What does a Costume Maker do?

A Costume Maker creates the costumes based on the designs and drawings created by the Costume Designer and works under their direction. The Costume Maker will create patterns for the costumes, cutting and sewing them to actually construct the costume.

What are the main responsibilities of a Costume Maker?

  • Communicating with the Costume Designer and Costume Supervisor to ensure you understand the designs given to you
  • Sourcing fabric samples and other materials with the Costume Supervisor to make costumes
  • Drafting patterns, cutting and sewing
  • Sourcing premade costumes to use

Find costume making opportunities from across the theatre industry here 

What qualifications do I need to work as a Costume Maker?

There are no specific qualifications required to become a Costume Maker. However, having a qualification could help to develop your understanding of theatre and costume design, as well as developing your making skills:

  • Textiles
  • Costume for theatre 
  • Art
  • Design Technology
  • Drama
  • Performing Arts

Find training opportunities in costume making to help you get into theatre here

What skills do I need?

  • Knowledge in textile construction methods
  • Finishing skills
  • Attention to detail
  • Good time management skills, including the ability to turn work around quickly
  • Imaginative and creative
  • Ability to work both independently and as part of a team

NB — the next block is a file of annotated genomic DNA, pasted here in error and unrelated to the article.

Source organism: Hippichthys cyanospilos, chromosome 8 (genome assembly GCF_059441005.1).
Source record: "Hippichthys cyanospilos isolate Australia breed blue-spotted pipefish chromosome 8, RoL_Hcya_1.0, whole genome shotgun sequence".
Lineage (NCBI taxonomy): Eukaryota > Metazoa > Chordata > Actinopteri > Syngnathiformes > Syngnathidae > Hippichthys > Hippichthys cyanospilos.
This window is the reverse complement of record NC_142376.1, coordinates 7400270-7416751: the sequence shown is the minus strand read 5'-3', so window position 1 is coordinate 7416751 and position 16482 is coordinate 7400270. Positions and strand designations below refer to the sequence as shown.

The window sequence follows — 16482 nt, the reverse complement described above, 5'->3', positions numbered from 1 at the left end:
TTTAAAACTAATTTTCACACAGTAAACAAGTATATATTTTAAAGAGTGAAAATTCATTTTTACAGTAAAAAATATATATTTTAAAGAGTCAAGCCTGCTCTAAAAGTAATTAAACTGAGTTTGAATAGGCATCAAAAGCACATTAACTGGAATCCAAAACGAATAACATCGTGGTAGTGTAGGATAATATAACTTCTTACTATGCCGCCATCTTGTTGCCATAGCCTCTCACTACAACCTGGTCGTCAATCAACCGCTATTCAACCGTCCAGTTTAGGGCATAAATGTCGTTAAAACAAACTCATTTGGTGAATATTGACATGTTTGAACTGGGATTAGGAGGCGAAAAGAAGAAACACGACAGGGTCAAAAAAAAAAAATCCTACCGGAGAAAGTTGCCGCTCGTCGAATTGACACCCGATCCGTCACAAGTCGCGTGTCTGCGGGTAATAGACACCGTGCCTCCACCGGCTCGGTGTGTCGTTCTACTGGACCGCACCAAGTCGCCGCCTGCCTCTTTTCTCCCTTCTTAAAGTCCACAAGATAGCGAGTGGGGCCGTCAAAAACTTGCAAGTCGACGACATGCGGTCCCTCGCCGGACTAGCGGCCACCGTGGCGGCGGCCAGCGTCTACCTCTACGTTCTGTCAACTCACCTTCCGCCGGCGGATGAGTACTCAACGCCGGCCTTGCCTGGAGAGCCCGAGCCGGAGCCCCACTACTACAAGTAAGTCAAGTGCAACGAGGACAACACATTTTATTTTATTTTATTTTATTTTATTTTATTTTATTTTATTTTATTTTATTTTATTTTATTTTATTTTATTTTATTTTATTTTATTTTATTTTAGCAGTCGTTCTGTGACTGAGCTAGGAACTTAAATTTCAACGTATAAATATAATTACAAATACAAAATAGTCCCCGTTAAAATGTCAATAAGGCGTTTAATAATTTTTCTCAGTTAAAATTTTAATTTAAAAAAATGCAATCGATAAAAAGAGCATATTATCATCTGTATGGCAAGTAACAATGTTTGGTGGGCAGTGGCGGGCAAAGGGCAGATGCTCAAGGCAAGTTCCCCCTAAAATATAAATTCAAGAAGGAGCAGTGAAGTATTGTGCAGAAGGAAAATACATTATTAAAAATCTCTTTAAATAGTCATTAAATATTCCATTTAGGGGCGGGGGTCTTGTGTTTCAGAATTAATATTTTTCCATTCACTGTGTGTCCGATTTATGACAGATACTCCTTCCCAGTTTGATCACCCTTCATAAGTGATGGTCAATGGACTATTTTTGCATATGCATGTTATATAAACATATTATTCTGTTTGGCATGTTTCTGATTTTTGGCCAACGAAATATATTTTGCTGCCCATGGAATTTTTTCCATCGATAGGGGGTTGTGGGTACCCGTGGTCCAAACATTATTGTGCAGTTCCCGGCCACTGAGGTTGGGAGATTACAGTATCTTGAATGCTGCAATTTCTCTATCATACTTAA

• Good knowledge of costume stores to borrow costumes from is useful 
  • A creative costume portfolio. Find out how to make a portfolio here.

What does a career as a Costume Maker look like?

Some people begin by working in wardrobe departments in theatres, progressing through to a Costume Assistant. Skills are developed on-the-job while gaining useful industry contacts which are vital for securing future work. Training could increase your skills-base and employability.

How much does a Costume Maker earn?

There aren’t any set guidelines as the role of a Costume Maker can vary depending on the scale of the production as well as your personal experience. You may wish to set your own rates based on how long a costume may take and the level of work involved. 

The above is a guide. Pay, salary or fee can vary depending on the theatre or company, as well as your personal experience. National institutions or commercial productions can pay in excess of the above, with profit-share or community theatre paying less.

You can find theatre jobs via The Stage Jobs here 


Updated: 9th June 2024

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